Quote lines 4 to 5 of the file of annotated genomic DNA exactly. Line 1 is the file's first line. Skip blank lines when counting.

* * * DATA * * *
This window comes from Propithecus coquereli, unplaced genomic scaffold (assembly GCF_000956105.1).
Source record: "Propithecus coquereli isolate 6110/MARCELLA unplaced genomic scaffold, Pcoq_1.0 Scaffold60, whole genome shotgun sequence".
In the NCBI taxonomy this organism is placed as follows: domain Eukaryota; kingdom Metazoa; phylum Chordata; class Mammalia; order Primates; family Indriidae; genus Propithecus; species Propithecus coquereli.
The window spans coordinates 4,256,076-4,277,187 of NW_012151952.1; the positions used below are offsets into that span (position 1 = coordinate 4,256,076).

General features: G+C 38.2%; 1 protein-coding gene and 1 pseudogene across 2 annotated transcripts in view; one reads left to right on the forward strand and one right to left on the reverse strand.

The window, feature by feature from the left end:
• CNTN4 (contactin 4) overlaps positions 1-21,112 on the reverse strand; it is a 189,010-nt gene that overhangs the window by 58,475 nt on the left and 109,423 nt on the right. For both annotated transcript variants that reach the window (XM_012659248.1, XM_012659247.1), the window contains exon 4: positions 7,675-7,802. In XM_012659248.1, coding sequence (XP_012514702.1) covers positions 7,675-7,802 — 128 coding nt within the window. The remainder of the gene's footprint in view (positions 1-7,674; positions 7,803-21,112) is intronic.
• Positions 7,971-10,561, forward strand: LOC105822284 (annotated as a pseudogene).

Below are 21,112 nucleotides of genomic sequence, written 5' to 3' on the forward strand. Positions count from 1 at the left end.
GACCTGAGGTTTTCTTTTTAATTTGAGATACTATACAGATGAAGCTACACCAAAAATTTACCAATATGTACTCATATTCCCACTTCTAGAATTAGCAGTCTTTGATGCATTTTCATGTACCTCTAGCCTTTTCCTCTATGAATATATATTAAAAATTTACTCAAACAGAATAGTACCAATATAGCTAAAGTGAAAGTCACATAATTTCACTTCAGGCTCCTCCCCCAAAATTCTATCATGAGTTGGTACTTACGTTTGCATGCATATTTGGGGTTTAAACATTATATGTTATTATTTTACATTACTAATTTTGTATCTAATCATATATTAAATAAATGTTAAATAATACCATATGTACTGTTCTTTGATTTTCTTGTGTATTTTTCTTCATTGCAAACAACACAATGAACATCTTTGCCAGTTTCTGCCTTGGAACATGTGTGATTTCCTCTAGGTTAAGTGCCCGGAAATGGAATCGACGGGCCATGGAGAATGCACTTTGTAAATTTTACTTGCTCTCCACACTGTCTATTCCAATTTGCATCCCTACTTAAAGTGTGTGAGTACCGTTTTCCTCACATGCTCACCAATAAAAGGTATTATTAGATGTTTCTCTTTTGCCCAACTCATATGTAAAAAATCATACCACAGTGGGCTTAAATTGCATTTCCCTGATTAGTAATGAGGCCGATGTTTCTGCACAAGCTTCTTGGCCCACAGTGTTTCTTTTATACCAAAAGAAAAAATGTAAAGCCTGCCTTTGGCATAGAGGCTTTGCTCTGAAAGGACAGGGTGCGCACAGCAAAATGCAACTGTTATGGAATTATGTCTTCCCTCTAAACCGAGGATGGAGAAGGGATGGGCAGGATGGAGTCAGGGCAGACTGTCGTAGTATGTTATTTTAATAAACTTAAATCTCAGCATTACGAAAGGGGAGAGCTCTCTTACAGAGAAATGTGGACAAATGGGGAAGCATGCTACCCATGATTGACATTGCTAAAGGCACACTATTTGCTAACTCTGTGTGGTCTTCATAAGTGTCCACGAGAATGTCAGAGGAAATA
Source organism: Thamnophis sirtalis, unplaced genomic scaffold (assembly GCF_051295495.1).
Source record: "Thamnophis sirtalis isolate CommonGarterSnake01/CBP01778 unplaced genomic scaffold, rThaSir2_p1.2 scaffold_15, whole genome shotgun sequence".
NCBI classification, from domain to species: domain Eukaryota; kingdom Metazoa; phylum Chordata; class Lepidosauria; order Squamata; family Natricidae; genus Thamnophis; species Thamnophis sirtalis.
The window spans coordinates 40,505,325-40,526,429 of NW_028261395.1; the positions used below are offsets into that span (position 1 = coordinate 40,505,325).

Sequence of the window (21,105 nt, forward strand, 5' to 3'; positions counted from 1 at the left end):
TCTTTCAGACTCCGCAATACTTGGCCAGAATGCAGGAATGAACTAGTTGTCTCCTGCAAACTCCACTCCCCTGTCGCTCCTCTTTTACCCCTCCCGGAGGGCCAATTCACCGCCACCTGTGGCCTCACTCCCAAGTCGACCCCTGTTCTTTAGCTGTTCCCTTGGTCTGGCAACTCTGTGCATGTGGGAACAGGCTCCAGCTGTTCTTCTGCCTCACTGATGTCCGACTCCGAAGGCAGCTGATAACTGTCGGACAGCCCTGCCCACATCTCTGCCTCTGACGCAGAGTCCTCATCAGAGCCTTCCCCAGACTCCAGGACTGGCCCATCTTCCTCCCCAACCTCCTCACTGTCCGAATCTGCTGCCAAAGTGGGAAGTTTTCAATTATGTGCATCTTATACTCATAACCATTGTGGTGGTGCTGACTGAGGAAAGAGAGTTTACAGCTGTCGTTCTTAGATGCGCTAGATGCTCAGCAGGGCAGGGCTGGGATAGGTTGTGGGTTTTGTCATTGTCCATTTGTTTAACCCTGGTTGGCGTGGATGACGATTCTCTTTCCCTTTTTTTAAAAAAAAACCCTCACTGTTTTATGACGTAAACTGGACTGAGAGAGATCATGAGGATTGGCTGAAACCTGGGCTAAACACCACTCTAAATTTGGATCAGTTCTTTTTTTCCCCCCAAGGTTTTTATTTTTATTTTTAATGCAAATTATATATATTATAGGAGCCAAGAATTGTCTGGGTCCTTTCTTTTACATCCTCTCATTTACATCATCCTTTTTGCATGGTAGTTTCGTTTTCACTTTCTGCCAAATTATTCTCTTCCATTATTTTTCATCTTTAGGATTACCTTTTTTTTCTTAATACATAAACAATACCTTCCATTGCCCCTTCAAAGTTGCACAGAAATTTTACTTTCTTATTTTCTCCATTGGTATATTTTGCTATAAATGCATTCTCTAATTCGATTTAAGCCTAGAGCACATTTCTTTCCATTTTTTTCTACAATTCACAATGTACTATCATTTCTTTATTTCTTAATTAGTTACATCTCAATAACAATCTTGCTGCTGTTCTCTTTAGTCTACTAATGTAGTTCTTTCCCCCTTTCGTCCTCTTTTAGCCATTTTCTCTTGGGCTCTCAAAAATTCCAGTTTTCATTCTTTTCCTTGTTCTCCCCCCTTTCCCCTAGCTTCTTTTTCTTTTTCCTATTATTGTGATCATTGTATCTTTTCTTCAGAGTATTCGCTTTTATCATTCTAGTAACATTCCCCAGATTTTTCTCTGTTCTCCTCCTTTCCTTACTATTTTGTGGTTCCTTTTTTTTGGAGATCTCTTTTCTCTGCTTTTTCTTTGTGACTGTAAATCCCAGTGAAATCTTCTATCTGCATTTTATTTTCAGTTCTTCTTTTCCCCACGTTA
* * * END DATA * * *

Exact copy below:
The window spans coordinates 4,256,076-4,277,187 of NW_012151952.1; the positions used below are offsets into that span (position 1 = coordinate 4,256,076).

General features: G+C 38.2%; 1 protein-coding gene and 1 pseudogene across 2 annotated transcripts in view; one reads left to right on the forward strand and one right to left on the reverse strand.